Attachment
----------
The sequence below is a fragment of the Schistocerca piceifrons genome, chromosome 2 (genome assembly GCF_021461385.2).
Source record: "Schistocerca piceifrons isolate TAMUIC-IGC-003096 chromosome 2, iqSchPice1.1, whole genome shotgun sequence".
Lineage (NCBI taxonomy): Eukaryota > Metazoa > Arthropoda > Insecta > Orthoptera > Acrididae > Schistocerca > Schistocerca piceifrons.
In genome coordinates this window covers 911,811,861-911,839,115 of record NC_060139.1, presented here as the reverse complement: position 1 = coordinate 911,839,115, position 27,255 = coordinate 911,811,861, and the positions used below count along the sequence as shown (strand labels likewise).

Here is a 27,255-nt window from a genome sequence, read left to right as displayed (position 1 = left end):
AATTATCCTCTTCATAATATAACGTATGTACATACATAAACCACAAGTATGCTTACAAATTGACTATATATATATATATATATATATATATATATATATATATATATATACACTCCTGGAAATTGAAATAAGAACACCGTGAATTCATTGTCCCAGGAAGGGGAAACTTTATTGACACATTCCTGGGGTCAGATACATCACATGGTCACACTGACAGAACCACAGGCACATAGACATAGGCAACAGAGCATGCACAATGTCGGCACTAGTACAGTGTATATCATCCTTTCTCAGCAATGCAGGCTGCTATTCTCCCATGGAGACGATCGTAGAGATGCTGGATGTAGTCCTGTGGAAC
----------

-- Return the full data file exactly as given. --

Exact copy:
The sequence below is a fragment of the Schistocerca piceifrons genome, chromosome 2 (genome assembly GCF_021461385.2).
Source record: "Schistocerca piceifrons isolate TAMUIC-IGC-003096 chromosome 2, iqSchPice1.1, whole genome shotgun sequence".
Lineage (NCBI taxonomy): Eukaryota > Metazoa > Arthropoda > Insecta > Orthoptera > Acrididae > Schistocerca > Schistocerca piceifrons.
In genome coordinates this window covers 911,811,861-911,839,115 of record NC_060139.1, presented here as the reverse complement: position 1 = coordinate 911,839,115, position 27,255 = coordinate 911,811,861, and the positions used below count along the sequence as shown (strand labels likewise).

Here is a 27,255-nt window from a genome sequence, read left to right as displayed (position 1 = left end):
AATTATCCTCTTCATAATATAACGTATGTACATACATAAACCACAAGTATGCTTACAAATTGACTATATATATATATATATATATATATATATATATATATATATATATACACTCCTGGAAATTGAAATAAGAACACCGTGAATTCATTGTCCCAGGAAGGGGAAACTTTATTGACACATTCCTGGGGTCAGATACATCACATGGTCACACTGACAGAACCACAGGCACATAGACATAGGCAACAGAGCATGCACAATGTCGGCACTAGTACAGTGTATATCATCCTTTCTCAGCAATGCAGGCTGCTATTCTCCCATGGAGACGATCGTAGAGATGCTGGATGTAGTCCTGTGGAAC